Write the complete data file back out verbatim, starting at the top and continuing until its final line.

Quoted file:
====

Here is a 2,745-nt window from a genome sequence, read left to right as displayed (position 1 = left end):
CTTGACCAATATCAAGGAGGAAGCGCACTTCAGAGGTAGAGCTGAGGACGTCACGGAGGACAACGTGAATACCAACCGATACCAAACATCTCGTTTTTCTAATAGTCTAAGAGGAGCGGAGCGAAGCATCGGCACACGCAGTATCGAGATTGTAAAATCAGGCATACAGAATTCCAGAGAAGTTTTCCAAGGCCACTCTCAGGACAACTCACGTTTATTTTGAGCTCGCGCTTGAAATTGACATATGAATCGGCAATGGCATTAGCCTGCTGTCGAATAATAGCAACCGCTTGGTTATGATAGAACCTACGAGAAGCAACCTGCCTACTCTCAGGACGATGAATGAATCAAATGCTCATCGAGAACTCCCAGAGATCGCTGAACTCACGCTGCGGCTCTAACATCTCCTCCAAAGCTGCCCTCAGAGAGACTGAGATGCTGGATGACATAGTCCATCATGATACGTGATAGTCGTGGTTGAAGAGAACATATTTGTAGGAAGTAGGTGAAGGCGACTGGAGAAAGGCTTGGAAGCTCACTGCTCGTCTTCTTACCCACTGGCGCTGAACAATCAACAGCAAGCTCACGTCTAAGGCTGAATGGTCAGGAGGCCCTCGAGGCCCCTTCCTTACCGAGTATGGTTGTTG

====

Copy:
Here is a 2,745-nt window from a genome sequence, read left to right as displayed (position 1 = left end):
CTTGACCAATATCAAGGAGGAAGCGCACTTCAGAGGTAGAGCTGAGGACGTCACGGAGGACAACGTGAATACCAACCGATACCAAACATCTCGTTTTTCTAATAGTCTAAGAGGAGCGGAGCGAAGCATCGGCACACGCAGTATCGAGATTGTAAAATCAGGCATACAGAATTCCAGAGAAGTTTTCCAAGGCCACTCTCAGGACAACTCACGTTTATTTTGAGCTCGCGCTTGAAATTGACATATGAATCGGCAATGGCATTAGCCTGCTGTCGAATAATAGCAACCGCTTGGTTATGATAGAACCTACGAGAAGCAACCTGCCTACTCTCAGGACGATGAATGAATCAAATGCTCATCGAGAACTCCCAGAGATCGCTGAACTCACGCTGCGGCTCTAACATCTCCTCCAAAGCTGCCCTCAGAGAGACTGAGATGCTGGATGACATAGTCCATCATGATACGTGATAGTCGTGGTTGAAGAGAACATATTTGTAGGAAGTAGGTGAAGGCGACTGGAGAAAGGCTTGGAAGCTCACTGCTCGTCTTCTTACCCACTGGCGCTGAACAATCAACAGCAAGCTCACGTCTAAGGCTGAATGGTCAGGAGGCCCTCGAGGCCCCTTCCTTACCGAGTATGGTTGTTG